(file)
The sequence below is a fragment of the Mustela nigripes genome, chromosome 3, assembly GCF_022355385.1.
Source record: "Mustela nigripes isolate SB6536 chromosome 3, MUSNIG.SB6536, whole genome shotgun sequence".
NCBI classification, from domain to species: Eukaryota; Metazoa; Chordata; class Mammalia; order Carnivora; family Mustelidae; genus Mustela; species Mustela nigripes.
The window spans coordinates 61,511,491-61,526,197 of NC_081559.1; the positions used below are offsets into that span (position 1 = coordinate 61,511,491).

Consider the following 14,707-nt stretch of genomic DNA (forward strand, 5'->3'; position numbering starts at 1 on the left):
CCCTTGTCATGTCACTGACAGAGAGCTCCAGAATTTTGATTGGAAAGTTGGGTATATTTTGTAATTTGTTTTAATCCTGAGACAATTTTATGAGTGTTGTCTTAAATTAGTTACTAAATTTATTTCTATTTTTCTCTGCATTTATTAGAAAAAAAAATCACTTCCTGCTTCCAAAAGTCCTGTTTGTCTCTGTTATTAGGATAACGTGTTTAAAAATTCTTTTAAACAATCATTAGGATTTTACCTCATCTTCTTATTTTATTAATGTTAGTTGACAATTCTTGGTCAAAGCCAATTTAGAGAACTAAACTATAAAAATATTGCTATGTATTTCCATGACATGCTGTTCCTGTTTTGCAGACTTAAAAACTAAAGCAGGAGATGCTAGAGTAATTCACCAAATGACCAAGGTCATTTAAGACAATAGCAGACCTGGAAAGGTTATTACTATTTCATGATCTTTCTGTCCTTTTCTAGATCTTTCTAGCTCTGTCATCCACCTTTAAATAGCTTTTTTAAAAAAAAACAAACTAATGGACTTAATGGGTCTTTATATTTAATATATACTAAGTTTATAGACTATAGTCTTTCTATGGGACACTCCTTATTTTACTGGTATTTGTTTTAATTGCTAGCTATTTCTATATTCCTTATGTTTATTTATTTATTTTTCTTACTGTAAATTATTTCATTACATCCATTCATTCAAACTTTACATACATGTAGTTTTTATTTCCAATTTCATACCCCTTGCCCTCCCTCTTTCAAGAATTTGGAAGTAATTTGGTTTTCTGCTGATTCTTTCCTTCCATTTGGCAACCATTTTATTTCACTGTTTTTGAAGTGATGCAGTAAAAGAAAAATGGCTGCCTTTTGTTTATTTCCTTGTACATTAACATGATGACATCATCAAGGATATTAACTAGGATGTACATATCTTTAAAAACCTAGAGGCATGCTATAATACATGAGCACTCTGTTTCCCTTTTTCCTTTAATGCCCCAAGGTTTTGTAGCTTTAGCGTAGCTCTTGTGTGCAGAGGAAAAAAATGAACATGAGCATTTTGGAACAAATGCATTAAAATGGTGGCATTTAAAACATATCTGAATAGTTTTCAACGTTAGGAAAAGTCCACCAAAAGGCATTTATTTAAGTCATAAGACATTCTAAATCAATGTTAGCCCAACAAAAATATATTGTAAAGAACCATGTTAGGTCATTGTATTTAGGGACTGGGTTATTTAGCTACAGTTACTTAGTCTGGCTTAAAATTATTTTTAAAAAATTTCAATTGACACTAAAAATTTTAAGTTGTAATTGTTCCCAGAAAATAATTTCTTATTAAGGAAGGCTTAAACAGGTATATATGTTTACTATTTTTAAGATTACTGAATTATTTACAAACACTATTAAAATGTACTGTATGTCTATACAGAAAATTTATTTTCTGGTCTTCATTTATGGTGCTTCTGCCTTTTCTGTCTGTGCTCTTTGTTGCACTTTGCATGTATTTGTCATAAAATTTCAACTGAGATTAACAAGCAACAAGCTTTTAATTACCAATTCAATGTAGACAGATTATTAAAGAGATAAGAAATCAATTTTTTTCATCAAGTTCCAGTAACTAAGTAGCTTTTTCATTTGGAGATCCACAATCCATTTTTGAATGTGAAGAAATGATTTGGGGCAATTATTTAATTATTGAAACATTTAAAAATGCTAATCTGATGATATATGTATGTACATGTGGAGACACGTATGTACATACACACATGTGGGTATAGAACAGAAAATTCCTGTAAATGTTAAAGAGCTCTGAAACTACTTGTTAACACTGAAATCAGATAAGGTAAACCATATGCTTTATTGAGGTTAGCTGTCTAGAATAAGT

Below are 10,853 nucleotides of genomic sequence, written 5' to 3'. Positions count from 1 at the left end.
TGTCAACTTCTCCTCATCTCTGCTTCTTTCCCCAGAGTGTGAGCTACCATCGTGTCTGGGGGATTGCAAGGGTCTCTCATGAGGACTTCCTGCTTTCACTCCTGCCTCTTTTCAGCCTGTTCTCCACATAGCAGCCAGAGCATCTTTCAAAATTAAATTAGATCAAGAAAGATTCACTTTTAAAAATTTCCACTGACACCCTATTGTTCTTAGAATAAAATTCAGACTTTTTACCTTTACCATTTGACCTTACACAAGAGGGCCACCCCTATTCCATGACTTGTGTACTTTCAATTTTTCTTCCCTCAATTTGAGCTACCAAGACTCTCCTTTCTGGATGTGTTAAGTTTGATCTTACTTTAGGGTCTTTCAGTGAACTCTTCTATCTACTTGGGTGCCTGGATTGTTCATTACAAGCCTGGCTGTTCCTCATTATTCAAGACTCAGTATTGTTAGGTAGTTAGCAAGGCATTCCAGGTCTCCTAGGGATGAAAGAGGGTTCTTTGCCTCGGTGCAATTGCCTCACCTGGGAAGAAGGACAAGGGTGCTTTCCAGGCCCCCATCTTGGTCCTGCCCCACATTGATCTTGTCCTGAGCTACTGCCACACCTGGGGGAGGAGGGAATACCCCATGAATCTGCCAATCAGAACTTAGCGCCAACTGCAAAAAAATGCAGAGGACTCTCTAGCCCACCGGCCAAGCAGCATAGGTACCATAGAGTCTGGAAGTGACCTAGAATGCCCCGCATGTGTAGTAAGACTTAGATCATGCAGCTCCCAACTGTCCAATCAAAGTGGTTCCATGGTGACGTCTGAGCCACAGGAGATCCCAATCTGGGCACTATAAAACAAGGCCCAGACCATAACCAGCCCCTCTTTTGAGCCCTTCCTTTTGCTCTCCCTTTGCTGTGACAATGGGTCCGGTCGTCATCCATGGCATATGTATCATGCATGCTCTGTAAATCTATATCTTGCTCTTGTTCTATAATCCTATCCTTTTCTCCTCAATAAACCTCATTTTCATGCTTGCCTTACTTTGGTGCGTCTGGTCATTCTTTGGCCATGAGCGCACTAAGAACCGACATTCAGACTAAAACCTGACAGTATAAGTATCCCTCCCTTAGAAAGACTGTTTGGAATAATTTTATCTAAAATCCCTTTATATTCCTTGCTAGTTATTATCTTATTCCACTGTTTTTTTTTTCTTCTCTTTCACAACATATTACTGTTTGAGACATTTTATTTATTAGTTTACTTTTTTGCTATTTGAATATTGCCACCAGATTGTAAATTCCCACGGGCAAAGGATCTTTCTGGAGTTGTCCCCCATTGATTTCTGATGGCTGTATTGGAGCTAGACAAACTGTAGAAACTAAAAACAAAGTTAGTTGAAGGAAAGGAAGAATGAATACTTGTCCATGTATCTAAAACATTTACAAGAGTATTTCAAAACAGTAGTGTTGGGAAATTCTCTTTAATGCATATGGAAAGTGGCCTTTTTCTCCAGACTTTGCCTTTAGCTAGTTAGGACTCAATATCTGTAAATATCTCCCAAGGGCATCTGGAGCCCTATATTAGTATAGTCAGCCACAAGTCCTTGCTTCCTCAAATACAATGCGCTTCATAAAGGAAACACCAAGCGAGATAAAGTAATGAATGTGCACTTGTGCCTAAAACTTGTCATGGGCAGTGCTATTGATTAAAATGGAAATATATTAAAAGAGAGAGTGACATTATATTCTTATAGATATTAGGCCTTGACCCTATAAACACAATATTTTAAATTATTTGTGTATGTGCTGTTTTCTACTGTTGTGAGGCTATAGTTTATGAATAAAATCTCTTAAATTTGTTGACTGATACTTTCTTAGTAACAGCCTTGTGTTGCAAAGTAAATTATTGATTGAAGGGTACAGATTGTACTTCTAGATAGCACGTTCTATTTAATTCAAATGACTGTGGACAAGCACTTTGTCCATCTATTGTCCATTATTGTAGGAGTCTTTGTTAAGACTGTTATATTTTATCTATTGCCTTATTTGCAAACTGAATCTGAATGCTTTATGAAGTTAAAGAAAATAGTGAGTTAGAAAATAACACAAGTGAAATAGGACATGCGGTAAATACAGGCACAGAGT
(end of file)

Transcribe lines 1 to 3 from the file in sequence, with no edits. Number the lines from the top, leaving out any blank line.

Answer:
The sequence below is a fragment of the Mustela nigripes genome, chromosome 3, assembly GCF_022355385.1.
Source record: "Mustela nigripes isolate SB6536 chromosome 3, MUSNIG.SB6536, whole genome shotgun sequence".
NCBI classification, from domain to species: Eukaryota; Metazoa; Chordata; class Mammalia; order Carnivora; family Mustelidae; genus Mustela; species Mustela nigripes.